Theme music for an asteroid impact

by twit

oh Discovery Channel, the things you say:

video via The Viral Video Chart

The Great Gig in the Sky

by lestro

Richard Wright, the keyboard player for the Pink Floyd, died today. He was 65.

I don’t know if you are a Floyd fan, but they are one of the bands that defined my high school and college years and remains not only a favorite, but a major cohesive force in the lives of my Idiot Friends.

Wright’s farfisa organ and Syd Barrett’s wild, wailing guitar were the soundtrack to many a night of adolescent debauchery as we too tried to achieve “Interstellar Overdrive.”

Wright is a founding member of the Floyd, formed in the mid 60s and along with Barrett (who died in 2006), Roger Waters and Nick Mason. Wright’s distinctive organ sound really helped define “the psychedelic sound” and helped the early Floyd become one of the most emulated sounds of the late-60s scene.

Wright contributed to the writing in many Floyd songs, as well as the vocal in ‘Astronomy Domine,’ but his most famous songs were probably “Great Gig in the Sky” and “Us and Them” from the Floyd masterpiece Dark Side of the Moon.

Great Gig” is the song that ends Side A. It is the one with the great orgasmic shrieks and no lyrics. It is a musical meditation on death, part of the album’s things that drive us to insanity motif.

After Roger Waters’ ego took over the band in the late 70s and early 80s, he and Wright clashed, which led to Wright being unceremoniously tossed from the band during the sessions for “The Wall.” After Waters left the Floyd, Gilmour (Barrett’s replacement) called him back into the fold for “Momentary Lapse of Reason” and “The Division Bell” as well as the ensuing tours for each album, the latter of which brought them to the Carrier Dome in Syracuse where a young Lestro sat pie-eyed in the worst seats in the house (they told us at one point to put our arms down because we were blocking the spotlight) for what is still today one of his favorite concert experiences ever.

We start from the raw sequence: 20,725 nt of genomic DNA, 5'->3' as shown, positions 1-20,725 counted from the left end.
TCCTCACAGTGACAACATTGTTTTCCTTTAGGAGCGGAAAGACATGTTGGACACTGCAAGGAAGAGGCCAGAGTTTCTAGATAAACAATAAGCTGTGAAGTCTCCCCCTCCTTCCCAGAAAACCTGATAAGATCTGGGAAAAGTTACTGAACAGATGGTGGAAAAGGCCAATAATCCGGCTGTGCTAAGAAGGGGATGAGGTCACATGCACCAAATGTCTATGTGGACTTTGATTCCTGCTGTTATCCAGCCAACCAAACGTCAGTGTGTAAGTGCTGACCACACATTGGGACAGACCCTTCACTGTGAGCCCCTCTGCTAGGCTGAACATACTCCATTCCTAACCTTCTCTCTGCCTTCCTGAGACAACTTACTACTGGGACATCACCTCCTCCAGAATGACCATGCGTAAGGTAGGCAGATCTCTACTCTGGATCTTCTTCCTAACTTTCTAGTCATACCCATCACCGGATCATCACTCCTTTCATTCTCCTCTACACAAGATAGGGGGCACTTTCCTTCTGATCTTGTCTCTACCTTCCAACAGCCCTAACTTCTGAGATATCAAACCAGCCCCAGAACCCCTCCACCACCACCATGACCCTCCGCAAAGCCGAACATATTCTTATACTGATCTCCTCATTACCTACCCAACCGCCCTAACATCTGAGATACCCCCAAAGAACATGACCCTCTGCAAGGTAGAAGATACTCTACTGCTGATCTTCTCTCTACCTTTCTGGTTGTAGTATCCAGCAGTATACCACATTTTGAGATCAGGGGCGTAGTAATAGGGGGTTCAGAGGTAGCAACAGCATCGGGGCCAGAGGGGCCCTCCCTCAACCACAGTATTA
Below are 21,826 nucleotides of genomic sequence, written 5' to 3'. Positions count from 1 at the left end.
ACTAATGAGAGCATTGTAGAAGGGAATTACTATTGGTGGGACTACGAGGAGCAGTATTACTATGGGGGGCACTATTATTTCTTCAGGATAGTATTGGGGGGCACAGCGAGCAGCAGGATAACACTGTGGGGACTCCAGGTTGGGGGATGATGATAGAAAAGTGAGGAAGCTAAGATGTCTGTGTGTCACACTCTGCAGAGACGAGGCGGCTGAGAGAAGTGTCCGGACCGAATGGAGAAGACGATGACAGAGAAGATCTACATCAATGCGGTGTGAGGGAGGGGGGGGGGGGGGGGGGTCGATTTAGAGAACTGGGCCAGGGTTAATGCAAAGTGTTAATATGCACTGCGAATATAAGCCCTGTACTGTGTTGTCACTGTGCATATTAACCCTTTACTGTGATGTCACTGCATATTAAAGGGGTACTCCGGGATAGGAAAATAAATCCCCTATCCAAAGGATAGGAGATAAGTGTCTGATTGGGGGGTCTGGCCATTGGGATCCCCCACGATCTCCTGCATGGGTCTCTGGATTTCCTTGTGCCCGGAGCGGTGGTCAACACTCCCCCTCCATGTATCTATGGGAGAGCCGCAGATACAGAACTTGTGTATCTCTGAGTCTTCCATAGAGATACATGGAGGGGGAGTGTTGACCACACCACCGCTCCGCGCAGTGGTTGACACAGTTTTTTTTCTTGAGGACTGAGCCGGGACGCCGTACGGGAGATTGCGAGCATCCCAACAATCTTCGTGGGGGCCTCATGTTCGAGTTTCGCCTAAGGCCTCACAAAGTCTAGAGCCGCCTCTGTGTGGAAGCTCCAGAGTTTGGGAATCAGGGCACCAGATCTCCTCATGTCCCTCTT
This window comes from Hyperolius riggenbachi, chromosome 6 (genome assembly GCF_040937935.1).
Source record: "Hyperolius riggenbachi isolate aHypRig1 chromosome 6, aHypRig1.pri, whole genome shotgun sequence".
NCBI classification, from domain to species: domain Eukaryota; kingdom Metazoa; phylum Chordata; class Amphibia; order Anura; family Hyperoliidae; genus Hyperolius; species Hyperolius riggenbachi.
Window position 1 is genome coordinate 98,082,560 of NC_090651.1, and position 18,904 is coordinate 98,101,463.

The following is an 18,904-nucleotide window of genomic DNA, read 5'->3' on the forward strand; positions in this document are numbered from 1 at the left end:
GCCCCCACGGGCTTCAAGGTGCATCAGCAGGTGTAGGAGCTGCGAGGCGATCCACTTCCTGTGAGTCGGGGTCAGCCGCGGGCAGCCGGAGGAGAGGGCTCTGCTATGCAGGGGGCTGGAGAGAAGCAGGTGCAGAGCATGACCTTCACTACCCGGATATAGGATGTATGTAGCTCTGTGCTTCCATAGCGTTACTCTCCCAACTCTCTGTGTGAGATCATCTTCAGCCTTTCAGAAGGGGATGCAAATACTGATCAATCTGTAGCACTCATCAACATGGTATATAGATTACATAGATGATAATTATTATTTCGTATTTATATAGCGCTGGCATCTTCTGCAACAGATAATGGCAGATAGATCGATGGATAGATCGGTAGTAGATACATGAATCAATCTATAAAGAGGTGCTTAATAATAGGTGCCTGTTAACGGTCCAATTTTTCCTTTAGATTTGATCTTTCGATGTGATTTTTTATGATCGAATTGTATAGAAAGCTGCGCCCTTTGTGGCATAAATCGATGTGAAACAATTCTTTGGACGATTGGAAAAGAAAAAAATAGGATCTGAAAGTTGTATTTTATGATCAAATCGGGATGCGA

Unfortunately, and selfishly, this officially means there will be no Pink Floyd reunion and tour.

However, if you’ve got some Floyd, especially old Floyd, now is the time…

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Goodbye Blue Sky (or: The Democrats Eat Their Young)

by lestro

Just before Pink fully bricks himself in behind his wall at the end of the first act of Pink Floyd’s epic of isolation “The Wall,” the band kicks into the hauntingly beautiful “Goodbye Blue Sky,” which contains the following passage:

Did you see the frightened ones
Did you hear the falling bombs
The flames are all long gone
But the pain lingers on

It’s a song about the mental scarring left over from Pink’s father’s death in the war and it is another mental brick that Pink uses to complete his Wall after he starts to go mad.

Unfortunately, it could also be used to describe the current situation in the Democratic Party as the psychological and financial wounds of the relatively bitter primary campaign continue to haunt the party in a year that should be a grand triumph and victory over the opposition, which has systematically run just about every aspect of our government into the ground, while shitting on our ideals and principles as a nation.

But instead of being able to capitalize fully on the obvious national desire for change, the Democrats are doing everything they can to shoot themselves in the foot again. The flames from the campaign battle may be long gone, but the pain certainly lingers on.

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